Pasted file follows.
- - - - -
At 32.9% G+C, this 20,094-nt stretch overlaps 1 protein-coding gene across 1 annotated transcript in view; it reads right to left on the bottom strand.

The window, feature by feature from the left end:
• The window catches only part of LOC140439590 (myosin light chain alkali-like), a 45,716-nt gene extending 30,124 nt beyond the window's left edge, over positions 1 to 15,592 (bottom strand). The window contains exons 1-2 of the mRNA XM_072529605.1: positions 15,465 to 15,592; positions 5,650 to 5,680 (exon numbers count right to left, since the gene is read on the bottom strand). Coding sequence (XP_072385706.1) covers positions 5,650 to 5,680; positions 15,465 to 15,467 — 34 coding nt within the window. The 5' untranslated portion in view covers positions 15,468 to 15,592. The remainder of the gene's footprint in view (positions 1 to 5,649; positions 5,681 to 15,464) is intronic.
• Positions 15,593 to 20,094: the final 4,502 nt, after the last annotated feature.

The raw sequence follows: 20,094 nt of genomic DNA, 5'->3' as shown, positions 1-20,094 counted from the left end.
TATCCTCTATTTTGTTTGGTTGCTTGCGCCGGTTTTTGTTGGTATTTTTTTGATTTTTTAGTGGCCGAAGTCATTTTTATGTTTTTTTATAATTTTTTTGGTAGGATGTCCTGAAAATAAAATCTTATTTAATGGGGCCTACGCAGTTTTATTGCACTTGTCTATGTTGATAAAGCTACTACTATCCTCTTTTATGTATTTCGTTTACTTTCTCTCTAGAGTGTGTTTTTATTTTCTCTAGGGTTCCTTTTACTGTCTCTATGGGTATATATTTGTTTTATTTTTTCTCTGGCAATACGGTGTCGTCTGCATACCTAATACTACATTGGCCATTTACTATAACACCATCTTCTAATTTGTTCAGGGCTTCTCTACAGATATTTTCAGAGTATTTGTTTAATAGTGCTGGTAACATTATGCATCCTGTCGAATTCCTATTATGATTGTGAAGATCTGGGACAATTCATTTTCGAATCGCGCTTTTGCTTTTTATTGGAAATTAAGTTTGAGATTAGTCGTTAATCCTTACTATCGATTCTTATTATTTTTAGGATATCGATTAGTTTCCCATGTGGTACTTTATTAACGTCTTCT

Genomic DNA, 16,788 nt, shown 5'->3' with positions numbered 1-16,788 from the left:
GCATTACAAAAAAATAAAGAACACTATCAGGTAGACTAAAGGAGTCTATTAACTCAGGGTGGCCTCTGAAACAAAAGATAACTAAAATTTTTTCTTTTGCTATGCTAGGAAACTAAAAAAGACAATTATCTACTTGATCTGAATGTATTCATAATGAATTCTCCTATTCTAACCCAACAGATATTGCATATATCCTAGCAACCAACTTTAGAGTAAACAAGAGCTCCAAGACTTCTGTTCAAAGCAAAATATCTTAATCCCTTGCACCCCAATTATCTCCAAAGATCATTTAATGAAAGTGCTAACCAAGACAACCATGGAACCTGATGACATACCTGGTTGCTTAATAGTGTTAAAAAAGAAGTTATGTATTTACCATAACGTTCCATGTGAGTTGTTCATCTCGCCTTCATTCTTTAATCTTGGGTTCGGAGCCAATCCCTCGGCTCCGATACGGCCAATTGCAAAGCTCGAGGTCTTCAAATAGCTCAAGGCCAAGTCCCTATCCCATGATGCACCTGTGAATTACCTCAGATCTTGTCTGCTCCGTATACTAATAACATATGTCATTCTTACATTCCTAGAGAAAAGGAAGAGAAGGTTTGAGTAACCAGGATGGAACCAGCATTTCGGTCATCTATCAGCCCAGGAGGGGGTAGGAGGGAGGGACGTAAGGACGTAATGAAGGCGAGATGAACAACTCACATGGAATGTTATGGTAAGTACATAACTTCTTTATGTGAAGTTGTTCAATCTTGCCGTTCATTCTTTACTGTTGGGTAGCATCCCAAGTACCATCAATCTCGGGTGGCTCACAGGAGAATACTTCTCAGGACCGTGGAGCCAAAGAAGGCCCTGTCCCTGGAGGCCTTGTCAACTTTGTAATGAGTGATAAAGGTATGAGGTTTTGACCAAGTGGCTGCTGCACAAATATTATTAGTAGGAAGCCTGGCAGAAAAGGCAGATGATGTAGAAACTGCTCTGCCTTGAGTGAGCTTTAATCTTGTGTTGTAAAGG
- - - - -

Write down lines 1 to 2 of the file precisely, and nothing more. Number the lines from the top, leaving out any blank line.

At 32.9% G+C, this 20,094-nt stretch overlaps 1 protein-coding gene across 1 annotated transcript in view; it reads right to left on the bottom strand.

The window, feature by feature from the left end: